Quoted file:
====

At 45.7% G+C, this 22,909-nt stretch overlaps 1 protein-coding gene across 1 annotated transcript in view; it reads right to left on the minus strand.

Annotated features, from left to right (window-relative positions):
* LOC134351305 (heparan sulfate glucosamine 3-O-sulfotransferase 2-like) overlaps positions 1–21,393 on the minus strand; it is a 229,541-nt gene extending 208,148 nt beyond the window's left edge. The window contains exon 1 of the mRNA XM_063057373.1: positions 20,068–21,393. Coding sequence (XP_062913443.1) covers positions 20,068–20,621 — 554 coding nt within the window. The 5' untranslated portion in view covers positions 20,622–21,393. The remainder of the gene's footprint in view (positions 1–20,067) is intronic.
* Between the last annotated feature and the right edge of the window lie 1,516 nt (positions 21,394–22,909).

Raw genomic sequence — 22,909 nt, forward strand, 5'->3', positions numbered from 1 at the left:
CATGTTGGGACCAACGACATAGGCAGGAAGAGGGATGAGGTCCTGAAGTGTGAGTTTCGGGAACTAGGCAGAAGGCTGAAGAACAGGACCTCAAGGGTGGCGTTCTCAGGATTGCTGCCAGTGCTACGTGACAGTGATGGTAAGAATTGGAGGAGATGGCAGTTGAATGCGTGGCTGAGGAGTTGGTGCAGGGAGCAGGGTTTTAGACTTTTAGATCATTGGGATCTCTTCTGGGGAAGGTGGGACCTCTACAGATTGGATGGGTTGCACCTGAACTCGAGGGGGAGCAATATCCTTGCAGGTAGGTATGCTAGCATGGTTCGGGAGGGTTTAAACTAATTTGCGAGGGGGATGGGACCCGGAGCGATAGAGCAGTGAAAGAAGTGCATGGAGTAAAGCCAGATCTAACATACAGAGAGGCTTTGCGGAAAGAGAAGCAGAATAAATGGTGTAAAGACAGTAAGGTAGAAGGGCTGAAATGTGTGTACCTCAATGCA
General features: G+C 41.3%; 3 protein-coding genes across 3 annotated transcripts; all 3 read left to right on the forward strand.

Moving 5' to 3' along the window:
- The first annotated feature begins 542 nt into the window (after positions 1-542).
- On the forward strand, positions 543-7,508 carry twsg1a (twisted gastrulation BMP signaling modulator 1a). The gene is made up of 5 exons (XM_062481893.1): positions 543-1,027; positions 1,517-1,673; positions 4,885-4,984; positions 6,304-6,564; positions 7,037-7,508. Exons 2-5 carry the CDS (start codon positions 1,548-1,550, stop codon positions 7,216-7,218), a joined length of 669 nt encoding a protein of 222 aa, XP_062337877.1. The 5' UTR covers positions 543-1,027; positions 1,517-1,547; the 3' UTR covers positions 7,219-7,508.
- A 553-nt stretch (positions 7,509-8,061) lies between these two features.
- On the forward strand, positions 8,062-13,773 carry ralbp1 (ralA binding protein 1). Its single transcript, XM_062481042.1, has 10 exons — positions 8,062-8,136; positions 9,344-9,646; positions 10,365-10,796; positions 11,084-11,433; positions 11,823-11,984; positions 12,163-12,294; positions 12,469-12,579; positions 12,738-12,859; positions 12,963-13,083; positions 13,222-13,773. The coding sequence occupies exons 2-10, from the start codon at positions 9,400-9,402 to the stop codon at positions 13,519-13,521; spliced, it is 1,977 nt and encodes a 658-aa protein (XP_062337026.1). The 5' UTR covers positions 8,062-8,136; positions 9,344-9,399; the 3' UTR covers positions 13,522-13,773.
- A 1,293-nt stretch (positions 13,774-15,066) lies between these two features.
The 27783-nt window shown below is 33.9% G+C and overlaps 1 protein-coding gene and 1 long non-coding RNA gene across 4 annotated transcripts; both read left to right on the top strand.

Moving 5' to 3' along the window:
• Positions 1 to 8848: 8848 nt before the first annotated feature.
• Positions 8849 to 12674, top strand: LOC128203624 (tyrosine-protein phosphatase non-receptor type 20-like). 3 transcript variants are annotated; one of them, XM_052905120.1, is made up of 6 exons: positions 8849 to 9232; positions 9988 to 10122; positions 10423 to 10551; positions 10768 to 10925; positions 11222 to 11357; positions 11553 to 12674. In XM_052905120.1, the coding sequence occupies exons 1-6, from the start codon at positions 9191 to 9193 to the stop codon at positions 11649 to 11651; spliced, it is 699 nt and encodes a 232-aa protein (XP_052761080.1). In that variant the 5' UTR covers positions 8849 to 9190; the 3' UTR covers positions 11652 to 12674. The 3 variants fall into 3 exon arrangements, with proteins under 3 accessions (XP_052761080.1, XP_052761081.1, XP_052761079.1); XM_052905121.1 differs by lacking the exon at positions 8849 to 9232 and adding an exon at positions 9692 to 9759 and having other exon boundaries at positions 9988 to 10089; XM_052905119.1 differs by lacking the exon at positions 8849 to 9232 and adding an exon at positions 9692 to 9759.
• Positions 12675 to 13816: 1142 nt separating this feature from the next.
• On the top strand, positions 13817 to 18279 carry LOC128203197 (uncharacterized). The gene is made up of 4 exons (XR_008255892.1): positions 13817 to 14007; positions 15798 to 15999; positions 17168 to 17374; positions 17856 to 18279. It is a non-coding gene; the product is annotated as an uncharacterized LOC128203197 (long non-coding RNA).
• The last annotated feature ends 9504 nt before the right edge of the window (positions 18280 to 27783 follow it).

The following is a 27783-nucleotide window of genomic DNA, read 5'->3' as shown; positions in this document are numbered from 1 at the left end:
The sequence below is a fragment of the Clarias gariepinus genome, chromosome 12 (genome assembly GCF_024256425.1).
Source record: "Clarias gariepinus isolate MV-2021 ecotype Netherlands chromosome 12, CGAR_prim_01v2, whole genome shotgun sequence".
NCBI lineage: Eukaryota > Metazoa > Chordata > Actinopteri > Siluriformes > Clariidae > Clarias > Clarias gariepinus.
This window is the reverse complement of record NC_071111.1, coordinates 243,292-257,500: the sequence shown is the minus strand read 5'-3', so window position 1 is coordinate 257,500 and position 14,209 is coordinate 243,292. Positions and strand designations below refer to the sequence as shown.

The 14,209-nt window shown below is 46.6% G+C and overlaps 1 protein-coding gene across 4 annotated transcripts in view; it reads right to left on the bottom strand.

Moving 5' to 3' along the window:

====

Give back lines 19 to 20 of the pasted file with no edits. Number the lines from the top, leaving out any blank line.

• On the top strand, positions 13817 to 18279 carry LOC128203197 (uncharacterized). The gene is made up of 4 exons (XR_008255892.1): positions 13817 to 14007; positions 15798 to 15999; positions 17168 to 17374; positions 17856 to 18279. It is a non-coding gene; the product is annotated as an uncharacterized LOC128203197 (long non-coding RNA).
• The last annotated feature ends 9504 nt before the right edge of the window (positions 18280 to 27783 follow it).